>remove_parentheses(T1*T2,NT1*NT2):- !,
> remove_parentheses(T1,NT1),
> remove_parentheses(T2,NT2).

>remove_parentheses(T1+(T2+T3),T):- !,
> remove_parentheses(T1+T2+T3,T).
>remove_parentheses(T1+T2,NT1+NT2):- !,
> remove_parentheses(T1,NT1),
> remove_parentheses(T2,NT2).

>remove_parentheses(T,T).

Why do people persist in writing non-steadfast code using cut?

Consider the goal

        ?- remove_parentheses((1+(2+3))+4,(1+(2+3))+4).

Should this succeed?  With the definition of remove_parenthese above, does it?

Anyone who thinks code like the above is good code should read
Richard O'Keefe's book "The Craft of Prolog".

Can anyone think of a language construct in any language that is more
widely misused than Prolog's cut?

--
Fergus Henderson                WWW: http://www.cs.mu.oz.au/~fjh



Tue, 14 Apr 1998 03:00:00 GMT  
 Can you do this?

Quote:


> >/* OK then, yet another hint: */

> >remove_parentheses(T1*(T2*T3),T):- !,
> > remove_parentheses(T1*T2*T3,T).
> >remove_parentheses(T1*T2,NT1*NT2):- !,
> > remove_parentheses(T1,NT1),
> > remove_parentheses(T2,NT2).

> >remove_parentheses(T1+(T2+T3),T):- !,
> > remove_parentheses(T1+T2+T3,T).
> >remove_parentheses(T1+T2,NT1+NT2):- !,
> > remove_parentheses(T1,NT1),
> > remove_parentheses(T2,NT2).

> >remove_parentheses(T,T).

> Why do people persist in writing non-steadfast code using cut?

Because everybody makes mistakes once in a while,
in my case it is not structural (I hope 8-) ).
BUT READ ON, THE CODE IS NOT SO BAD AS YOUR SIGHS SUGGEST!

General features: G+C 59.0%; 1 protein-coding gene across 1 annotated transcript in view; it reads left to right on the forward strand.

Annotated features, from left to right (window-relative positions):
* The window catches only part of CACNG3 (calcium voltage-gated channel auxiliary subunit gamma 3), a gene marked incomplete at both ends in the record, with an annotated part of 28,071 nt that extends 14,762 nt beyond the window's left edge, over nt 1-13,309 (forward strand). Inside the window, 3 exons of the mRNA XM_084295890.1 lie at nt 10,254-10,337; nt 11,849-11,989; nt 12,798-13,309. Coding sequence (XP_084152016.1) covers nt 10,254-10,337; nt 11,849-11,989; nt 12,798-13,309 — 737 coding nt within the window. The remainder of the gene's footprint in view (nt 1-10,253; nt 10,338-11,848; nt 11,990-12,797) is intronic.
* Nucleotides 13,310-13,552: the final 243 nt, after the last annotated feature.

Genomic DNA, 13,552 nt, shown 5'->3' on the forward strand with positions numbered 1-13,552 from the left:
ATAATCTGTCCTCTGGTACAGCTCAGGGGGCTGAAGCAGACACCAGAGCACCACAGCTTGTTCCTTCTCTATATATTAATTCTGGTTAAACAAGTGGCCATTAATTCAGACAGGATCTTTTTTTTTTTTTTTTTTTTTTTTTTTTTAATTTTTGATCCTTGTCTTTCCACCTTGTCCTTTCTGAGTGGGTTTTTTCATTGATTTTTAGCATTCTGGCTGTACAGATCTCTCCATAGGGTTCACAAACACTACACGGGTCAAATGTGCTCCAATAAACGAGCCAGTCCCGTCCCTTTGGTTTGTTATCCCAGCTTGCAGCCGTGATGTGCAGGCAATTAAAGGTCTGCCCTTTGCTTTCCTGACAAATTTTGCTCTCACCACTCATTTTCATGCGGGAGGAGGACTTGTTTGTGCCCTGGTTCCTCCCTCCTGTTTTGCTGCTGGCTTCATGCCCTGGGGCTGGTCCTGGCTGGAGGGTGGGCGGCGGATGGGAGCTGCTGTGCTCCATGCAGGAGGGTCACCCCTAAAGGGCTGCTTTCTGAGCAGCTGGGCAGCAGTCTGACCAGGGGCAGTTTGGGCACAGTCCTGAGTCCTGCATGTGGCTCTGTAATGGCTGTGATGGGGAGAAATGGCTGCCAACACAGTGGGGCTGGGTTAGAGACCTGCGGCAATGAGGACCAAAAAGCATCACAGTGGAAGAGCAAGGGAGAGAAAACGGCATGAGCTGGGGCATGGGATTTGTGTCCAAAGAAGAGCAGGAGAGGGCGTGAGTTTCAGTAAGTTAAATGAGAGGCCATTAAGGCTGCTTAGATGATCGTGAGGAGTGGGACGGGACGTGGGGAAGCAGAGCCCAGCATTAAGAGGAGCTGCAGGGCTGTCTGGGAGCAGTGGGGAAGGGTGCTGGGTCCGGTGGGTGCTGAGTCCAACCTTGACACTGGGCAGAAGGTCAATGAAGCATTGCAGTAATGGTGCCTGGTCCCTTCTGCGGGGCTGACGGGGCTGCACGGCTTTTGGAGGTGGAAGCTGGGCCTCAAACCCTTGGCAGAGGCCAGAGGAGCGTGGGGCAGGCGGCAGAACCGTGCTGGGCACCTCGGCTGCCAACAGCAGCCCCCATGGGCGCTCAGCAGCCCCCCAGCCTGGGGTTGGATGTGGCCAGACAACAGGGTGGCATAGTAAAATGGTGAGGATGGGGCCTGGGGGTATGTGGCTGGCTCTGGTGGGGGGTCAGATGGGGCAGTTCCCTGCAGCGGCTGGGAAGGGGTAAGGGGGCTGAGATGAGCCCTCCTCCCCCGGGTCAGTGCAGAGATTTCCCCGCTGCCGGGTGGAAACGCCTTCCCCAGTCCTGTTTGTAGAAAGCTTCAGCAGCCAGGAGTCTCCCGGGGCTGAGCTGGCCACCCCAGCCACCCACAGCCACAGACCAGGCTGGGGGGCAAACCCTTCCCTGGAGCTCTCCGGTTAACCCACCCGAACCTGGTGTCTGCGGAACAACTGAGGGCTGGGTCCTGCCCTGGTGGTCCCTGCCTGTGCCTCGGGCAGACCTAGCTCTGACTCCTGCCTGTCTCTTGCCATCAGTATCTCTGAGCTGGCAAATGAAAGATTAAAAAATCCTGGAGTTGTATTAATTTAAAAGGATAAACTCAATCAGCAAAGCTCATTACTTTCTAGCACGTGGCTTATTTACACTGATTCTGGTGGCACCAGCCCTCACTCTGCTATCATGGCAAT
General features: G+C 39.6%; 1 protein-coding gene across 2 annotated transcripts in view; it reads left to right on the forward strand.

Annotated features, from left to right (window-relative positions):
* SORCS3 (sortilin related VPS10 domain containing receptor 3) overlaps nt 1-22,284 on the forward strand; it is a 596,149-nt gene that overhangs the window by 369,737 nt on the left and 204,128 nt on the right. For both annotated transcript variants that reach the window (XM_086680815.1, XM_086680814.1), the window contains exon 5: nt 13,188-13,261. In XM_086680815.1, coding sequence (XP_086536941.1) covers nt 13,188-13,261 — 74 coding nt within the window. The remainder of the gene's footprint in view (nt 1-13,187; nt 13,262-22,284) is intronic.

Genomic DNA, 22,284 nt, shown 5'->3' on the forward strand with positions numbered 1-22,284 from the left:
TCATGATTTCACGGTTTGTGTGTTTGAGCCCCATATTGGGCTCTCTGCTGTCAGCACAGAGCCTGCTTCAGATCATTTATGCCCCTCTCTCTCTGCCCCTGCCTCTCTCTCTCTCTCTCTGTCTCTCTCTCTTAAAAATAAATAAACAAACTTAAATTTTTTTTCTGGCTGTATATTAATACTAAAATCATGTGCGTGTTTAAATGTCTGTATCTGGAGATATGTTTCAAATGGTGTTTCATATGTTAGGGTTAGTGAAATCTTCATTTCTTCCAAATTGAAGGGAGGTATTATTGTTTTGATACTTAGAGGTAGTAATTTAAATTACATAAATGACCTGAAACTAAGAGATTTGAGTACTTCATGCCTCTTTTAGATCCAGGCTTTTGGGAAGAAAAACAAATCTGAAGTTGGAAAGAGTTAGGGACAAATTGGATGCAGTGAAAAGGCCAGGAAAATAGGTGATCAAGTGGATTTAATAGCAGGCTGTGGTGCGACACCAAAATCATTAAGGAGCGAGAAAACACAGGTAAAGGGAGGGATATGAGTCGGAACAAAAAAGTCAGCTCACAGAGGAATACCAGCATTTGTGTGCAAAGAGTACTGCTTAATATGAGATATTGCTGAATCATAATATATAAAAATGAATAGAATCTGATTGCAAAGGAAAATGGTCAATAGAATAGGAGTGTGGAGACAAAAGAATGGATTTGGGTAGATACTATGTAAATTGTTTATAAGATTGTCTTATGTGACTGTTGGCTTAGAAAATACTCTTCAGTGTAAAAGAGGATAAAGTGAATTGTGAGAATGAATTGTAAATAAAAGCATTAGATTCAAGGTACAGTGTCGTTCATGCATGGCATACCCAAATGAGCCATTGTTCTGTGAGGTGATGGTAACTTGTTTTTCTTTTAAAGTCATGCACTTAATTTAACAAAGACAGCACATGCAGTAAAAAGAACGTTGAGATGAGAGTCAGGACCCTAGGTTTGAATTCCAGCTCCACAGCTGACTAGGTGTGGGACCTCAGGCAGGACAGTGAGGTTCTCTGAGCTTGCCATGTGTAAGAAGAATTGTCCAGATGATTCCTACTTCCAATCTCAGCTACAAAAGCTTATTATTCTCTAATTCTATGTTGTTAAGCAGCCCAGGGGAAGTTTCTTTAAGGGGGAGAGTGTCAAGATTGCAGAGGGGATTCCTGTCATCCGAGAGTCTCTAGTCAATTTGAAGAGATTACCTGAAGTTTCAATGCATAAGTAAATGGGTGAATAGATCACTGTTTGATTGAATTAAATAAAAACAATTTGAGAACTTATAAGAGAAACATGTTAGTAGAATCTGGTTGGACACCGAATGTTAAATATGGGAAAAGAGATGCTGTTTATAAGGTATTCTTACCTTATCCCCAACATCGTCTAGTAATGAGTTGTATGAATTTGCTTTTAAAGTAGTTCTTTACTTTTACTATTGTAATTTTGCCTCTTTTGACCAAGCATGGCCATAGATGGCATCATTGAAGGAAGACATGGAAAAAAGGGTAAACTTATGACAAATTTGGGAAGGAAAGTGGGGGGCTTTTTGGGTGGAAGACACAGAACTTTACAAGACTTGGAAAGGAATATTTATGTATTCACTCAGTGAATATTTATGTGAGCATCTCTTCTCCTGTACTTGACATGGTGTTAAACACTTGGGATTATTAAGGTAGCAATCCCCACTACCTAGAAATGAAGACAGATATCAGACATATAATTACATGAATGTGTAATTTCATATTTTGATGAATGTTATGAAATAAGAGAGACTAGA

Quote:

> Consider the goal

>         ?- remove_parentheses((1+(2+3))+4,(1+(2+3))+4).

> Should this succeed?

NO, because left associativity is not exploited maximally in
    the right-hand argument.

Quote:
>With the definition of remove_parenthese above, does it?

NO

And that is because the body of the clause

remove_parentheses(T1+(T2+T3),T):- !,
 remove_parentheses(T1+T2+T3,T).

will fail, because 1+2+3 does not unify with 1+(2+3)

We BTW also get:
:-remove_parentheses(1+(2+3),1+A).
no

Quote:

> Anyone who thinks code like the above is good code should read
> Richard O'Keefe's book "The Craft of Prolog".

The definition above obeys O'Keefe's page 96 rule:
 "Place a cut precisely as soon as you know that this is the right
  clause to use, not later, and not sooner."

But applying the principle on page 97 of that book:
 "Postpone output unifications until after cut"

I should have written:

remove_parentheses(T1*(T2*T3),T):- !,
 remove_parentheses(T1*T2*T3,T).
remove_parentheses(T1*T2,T):- !,
 remove_parentheses(T1,NT1),
 remove_parentheses(T2,NT2),
 T = NT1*NT2.

remove_parentheses(T1+(T2+T3),T):- !,
 remove_parentheses(T1+T2+T3,T).
remove_parentheses(T1+T2,T):- !,
 remove_parentheses(T1,NT1),
 remove_parentheses(T2,NT2),
 T = NT1+NT2.

remove_parentheses(T,T).

My definition just a quick and dirty HINT for the original poster
of the question, who himself changed my code in something
applying to O'Keefe's p. 97 principle.

ANYTHING ELSE?
You could have asked:

Consider the goal

         :-remove_parentheses( ((1+2)+3)+4, ((1+2)+3)+4 ).

 > Should this succeed?
For all practical purposes: YES:
(Left associativity of + is not disturbed by the parentheses).

Quote:
> With the definition of remove_parentheses above, does it?

YES

To conclude:
  I ADMITTEDLY HAD A NARROW ESCAPE HERE:
  THE CODE WAS STEADFAST, BUT TO PREVENT FALSE
  ALARMS FROM ON-LOOKERS, IT SHOULD HAVE BEEN WRITTEN
  IN A WAY TO NOT EVEN SUGGEST NON-STEADFASTNESS.

Also taking into account your DCG slip of the pen,
I think we both had an off-day. Agree?

Henk



Fri, 17 Apr 1998 03:00:00 GMT  
 
 [ 9 post ]